DUNEDIN – In a non-final opinion entered April 13, the Florida Second District Court of Appeal overturned a Sixth Judicial Circuit Court order to allow dismissal of a negligent misrepresentation claim filed against the city of Dunedin by Pirate’s Treasure Inc.

The reversal was not based on the facts of the case, but because the appellate court found the city owed no duty of care to the company, which wanted to improve a marina and restaurant, according to the opinion.

Florida Second District Court of Appeal Judge Edward C. Rose.
Florida Second District Court of Appeal Judge Edward C. Rose. | Florida Second District Court of Appeal

Pirate’s Treasure approached Dunedin city officials in 2006 to seek approval to “renovate its commercial property to accommodate a refurbished marina and a new restaurant," court documents state. 

Although the city said it outlined the entire process that Pirate’s Treasure would need to go through before it could start construction on any renovations, the appeals court ruling said Pirate’s Treasure argues that its meeting with the city “was simply to determine whether each renovation ‘would be allowed’ as a permitted or a conditional use under the development code.”

Also, Pirate’s Treasure claims that it moved forward with a “costly and time-consuming” plan related to the proposed renovation project based on its conversations with former Dunedin employee Matthew Campbell and other city employees, the order said.

A final site plan was approved by Dunedin’s engineers in August 2009, the appeals court said, but the city raised issues with the plan one month later, including “concerns with the proposed restaurant’s square footage and the sufficiency of parking.”

“Pirate’s Treasure demanded final approval of the site plan, claiming that the city had never raised these issues before,” the opinion said.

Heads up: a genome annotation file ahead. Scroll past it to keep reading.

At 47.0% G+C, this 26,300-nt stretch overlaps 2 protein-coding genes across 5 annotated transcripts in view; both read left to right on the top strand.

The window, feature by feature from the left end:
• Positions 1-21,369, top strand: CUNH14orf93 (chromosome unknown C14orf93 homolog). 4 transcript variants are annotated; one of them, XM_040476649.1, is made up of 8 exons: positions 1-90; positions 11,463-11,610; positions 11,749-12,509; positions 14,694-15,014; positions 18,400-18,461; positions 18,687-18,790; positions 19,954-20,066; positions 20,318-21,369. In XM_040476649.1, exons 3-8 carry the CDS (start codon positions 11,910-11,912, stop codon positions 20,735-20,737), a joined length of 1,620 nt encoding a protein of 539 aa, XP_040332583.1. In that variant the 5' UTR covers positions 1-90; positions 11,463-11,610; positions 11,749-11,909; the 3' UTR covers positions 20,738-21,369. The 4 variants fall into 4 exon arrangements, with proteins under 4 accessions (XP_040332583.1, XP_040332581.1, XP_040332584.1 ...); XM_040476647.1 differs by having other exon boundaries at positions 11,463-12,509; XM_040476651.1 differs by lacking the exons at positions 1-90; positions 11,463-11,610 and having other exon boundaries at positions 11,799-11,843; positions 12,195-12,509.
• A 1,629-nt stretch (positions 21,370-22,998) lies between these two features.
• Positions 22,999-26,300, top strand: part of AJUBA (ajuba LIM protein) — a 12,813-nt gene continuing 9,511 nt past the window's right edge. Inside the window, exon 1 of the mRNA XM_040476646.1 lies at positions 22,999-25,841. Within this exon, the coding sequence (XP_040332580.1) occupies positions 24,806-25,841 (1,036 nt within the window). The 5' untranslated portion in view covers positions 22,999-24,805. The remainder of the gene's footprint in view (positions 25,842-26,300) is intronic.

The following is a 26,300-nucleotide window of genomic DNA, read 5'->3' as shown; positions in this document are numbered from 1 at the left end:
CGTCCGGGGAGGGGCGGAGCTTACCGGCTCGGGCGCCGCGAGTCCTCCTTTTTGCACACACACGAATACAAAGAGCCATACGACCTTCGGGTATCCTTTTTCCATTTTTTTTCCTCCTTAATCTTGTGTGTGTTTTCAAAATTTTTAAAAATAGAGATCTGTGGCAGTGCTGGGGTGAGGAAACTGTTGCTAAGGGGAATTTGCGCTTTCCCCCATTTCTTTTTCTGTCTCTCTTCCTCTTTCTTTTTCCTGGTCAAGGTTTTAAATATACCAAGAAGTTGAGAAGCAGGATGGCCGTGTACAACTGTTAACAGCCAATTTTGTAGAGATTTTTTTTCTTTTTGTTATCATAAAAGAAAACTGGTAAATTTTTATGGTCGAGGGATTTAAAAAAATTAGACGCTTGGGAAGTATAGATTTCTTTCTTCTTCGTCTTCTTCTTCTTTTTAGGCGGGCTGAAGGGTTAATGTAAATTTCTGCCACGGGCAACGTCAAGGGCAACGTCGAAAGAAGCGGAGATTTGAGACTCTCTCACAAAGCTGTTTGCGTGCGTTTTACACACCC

To help Pirate’s Treasure move forward with the project, the appeals court said Dunedin and the company agreed to proceed with two separate plans for the marina and restaurant projects. The city approved the marina project in May 2010.

On April 11, however, Dunedin told Pirate’s Treasure it would need to resubmit its plans for the restaurant project “in compliance with a revised development code that became effective in December 2010.”

As a result, the appeals court said Pirate’s Treasure filed a lawsuit against Dunedin, arguing that the city led the company to believe that the entire “site plan was approved on multiple occasions.”

“Pirate’s Treasure contended that the city and Mr. Campbell engaged in a bait-and-switch, with ‘such misrepresentations [made] in order to induce [Pirate’s Treasure] into beginning construction on the marina development,’” the appeals court opinion said.

Dunedin subsequently sought dismissal of Pirate’s Treasure’s lawsuit, claiming immunity from the fraud and negligent misrepresentation allegations.

The Sixth Judicial Circuit Court - Pinellas and Pasco counties - dismissed the fraud count, but allowed the negligent misrepresentation claim to stand.

The appeals court said it disagreed with the trial court on the city’s liability to Pirate’s Treasure in connection with the alleged negligent misrepresentation.

“Because the city owed neither a common law nor statutory duty of care to Pirate's Treasure, we reverse,” Chief District Court Judge Edward C. LaRose wrote in the opinion.

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